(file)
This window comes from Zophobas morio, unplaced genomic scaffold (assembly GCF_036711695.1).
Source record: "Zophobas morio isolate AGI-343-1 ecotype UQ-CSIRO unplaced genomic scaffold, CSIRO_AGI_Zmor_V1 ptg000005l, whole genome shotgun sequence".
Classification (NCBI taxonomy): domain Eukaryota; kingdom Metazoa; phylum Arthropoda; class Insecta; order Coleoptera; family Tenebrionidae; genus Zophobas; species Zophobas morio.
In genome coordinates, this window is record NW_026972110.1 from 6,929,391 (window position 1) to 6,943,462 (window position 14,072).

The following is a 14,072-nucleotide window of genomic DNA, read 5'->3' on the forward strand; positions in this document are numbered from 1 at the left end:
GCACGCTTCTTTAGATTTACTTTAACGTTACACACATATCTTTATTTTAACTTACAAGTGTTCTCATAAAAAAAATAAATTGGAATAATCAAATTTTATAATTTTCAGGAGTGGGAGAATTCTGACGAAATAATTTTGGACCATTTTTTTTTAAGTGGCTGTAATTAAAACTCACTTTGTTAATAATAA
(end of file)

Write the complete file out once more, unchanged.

This window comes from Zophobas morio, unplaced genomic scaffold (assembly GCF_036711695.1).
Source record: "Zophobas morio isolate AGI-343-1 ecotype UQ-CSIRO unplaced genomic scaffold, CSIRO_AGI_Zmor_V1 ptg000005l, whole genome shotgun sequence".
Classification (NCBI taxonomy): domain Eukaryota; kingdom Metazoa; phylum Arthropoda; class Insecta; order Coleoptera; family Tenebrionidae; genus Zophobas; species Zophobas morio.
In genome coordinates, this window is record NW_026972110.1 from 6,929,391 (window position 1) to 6,943,462 (window position 14,072).

The following is a 14,072-nucleotide window of genomic DNA, read 5'->3' on the forward strand; positions in this document are numbered from 1 at the left end:
GCACGCTTCTTTAGATTTACTTTAACGTTACACACATATCTTTATTTTAACTTACAAGTGTTCTCATAAAAAAAATAAATTGGAATAATCAAATTTTATAATTTTCAGGAGTGGGAGAATTCTGACGAAATAATTTTGGACCATTTTTTTTTAAGTGGCTGTAATTAAAACTCACTTTGTTAATAATAA